Skip to content

Initiative to boost growth of SMEs: EU wants to triple early-stage capital investments

Innovative small and medium-sized enterprises (SMEs) can only grow if they have proper access to risk capital. This is not always the case in the EU. To tackle this problem the European Commission has unveiled today a set of measures to help small companies get easier access to external financing so that they can start-up and expand.

The Commission’s initiative includes measures to generate more risk capital investments, to develop bank finance for innovation and to make existing financing systems more SME friendly. The Commission has set the objective to work towards tripling the annual early-stage investment in the EU from €2 billion to €6 billion by 2013. The initiative foresees an increased EU financial contribution to early-stage investments in innovative firms, the promotion of an internal market for venture capital and encouraging traditional bank funding for innovation. The lack of an equity investment culture, informational problems and market fragmentation are among the main reasons for the market not satisfactorily playing its role in the EU. The Commission also invites the Member States to assume their responsibilities. For more information, see MEMO/06/259.
Commission Vice-President Günter Verheugen said: “With today’s initiative we want to tackle a persistent problem which puts a brake on small enterprises to grow. People with smart business ideas, companies which would like to expand have persistent difficulties to get loans from their banks or equity capital from the market.” Niklas Zennstrom, CEO of Skype added: “One of the key challenges facing the European entrepreneur is how to stimulate and manage fast growth in a new company. To do this effectively, s/he needs to be able to take swift action on a variety of factors anywhere from sourcing financing, to the incorporation of the new company, to hiring employees. I am encouraged by the Commission’s efforts to begin to address the dual problems of local access to capital and the regulatory rigidities present in many national markets in Europe. The reduction of regulatory red tape, in particular, will help stimulate innovation and success in Europe’s SME sector.”
Financing innovative SMEs is considered by many finance providers as a risky activity due to high transaction costs and low returns, especially at the early-stage. As a result it is more difficult to access risk capital in Europe than in the United States.
The Commission is proposing the following measures:
1. More money for financing SMEs.
The new Competitiveness and Innovation Framework Programme (CIP) will provide €1 billion through its financial instruments from 2007 to 2013, which are expected to leverage €30 billion of finance for SMEs.
Managed by the European Investment Fund and other international financial institutions1 some 400,000 SMEs will benefit from EU investment support.
BEFORE: 2000-2006
AFTER: 2007-2013
Venture capital
€ 140 million
~€ 500 million
SME Loan guarantees
€ 340 million
~€ 500 million
Capacity building
€ 60 million
~€ 100 million
Total Commission
€ 540 million
€ 1.1 billion
As an example, in its early days, the internet communications company Skype received EU support. The success of Skype is a striking example of the importance of risk capital investment for innovation companies (for more success stories see MEMO/06/259.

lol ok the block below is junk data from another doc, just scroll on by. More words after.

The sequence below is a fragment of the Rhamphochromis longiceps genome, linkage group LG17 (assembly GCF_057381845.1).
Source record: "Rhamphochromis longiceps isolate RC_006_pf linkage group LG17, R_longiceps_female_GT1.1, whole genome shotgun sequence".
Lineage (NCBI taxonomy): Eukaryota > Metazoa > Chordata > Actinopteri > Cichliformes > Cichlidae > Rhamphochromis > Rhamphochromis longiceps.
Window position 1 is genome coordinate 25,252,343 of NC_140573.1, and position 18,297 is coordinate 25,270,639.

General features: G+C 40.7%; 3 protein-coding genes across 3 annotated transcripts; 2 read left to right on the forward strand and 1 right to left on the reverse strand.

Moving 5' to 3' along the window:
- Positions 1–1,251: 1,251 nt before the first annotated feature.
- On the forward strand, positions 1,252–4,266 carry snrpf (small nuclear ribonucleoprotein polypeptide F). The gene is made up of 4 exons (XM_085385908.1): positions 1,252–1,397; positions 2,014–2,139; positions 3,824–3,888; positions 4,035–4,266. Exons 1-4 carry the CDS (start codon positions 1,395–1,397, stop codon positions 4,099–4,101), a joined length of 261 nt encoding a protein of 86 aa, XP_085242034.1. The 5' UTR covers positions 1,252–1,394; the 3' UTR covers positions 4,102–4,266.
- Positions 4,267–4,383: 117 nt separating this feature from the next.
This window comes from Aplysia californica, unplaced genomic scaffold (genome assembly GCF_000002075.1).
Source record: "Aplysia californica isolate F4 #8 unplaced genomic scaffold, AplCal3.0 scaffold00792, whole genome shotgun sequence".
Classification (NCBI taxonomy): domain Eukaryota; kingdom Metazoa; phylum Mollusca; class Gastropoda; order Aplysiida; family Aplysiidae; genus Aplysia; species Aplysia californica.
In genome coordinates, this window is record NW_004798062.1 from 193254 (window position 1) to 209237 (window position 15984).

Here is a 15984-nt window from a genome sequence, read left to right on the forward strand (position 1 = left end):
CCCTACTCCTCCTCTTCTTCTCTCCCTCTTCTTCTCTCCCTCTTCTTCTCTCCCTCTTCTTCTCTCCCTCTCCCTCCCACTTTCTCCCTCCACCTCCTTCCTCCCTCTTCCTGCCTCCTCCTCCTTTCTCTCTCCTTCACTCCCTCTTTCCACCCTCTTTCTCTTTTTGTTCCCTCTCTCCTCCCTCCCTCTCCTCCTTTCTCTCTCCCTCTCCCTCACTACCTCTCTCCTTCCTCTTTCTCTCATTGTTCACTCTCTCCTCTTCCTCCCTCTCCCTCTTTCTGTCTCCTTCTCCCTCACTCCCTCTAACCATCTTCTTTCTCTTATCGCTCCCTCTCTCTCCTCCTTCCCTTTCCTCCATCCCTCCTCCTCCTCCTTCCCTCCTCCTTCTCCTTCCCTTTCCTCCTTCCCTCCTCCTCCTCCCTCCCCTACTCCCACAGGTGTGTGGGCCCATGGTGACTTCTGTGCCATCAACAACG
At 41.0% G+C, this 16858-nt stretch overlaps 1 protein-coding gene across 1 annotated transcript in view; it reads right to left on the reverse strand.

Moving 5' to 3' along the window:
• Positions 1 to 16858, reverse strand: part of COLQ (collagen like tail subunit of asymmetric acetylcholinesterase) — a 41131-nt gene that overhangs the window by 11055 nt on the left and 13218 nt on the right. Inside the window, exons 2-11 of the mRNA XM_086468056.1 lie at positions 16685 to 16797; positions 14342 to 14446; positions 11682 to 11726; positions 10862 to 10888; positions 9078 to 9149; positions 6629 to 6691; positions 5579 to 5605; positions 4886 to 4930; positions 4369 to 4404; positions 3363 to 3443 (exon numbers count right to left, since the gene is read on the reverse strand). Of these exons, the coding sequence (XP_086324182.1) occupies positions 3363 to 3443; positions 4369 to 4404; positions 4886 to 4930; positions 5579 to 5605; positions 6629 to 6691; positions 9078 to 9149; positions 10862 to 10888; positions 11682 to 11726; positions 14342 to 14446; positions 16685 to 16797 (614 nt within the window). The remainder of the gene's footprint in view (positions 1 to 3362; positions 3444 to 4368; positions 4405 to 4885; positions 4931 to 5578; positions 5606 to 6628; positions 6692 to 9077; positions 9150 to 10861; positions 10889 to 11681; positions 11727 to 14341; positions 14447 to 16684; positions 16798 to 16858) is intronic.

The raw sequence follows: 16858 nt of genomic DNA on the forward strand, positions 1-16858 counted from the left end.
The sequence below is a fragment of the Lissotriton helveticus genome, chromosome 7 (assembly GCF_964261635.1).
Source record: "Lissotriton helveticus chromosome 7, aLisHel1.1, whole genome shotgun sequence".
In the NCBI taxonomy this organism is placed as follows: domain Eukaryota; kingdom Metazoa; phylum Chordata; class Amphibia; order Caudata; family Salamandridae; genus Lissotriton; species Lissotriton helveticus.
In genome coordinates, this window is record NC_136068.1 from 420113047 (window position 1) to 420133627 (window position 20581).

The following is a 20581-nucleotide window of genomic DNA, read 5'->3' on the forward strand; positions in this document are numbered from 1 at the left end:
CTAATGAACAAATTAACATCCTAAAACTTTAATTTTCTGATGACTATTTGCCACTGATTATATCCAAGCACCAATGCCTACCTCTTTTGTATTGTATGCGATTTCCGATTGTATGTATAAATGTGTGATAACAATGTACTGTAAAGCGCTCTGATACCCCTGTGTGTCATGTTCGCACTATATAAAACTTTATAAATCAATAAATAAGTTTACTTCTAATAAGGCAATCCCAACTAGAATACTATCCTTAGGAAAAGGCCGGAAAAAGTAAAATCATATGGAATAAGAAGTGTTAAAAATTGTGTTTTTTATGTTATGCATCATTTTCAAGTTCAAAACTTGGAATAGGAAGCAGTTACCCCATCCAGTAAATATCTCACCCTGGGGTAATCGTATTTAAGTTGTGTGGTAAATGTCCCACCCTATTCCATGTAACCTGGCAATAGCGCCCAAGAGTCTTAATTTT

2. Boosting risk capital funds.
The Commission will actively work together with the Member States towards removing obstacles for EU wide presence of venture capital funds, enhancing investors’ interest in seed investment. This will favour the emergence of more professional and more successful venture capital funds. The Commission is also reviewing state aid rules for risk capital funds in particular in favour of young innovative companies.
3. More bank finance for innovation.
The Commission will organise a Round Table between banks and SMEs on how to improve the chances for long-term banking relationships, use the new CIP financial instruments, promote micro credit and mezzanine financing (a combination of equity and debt), and evaluate the advantages of tax relief systems for young innovative companies.

4. Member States have to act, too.

While the Commission is playing its part for the EU level, it is mainly the responsibility of Member States to ensure that the regulatory and fiscal environment encourages entrepreneurs to develop good ideas into new services and products and for the financial markets to finance these. Therefore, the Commission invites Member States to:
* Implement investment readiness programmes;
* Promote cooperation among fragmented local support organizations;
* Use good practices in implementing risk capital policies at all levels;
* Aspire to stability and long-term view in public policies on risk capital;
* Study the advantages of introducing a Young Innovative Company Scheme;
* Consider the advantages of expanding the market for hybrid instruments in SME finance;
* Efficiently use the JEREMIE process to obtain a set of financial products specifically engineered for SMEs;
* Consider the possibilities for a more neutral taxation of the different forms of enterprise financing.
More information: Website:
1 Such as the European Bank for Reconstruction and Development (EBRD), the European Investment Bank (EIB), the Council of Europe Development Bank (CEB) or KfW Bankengruppe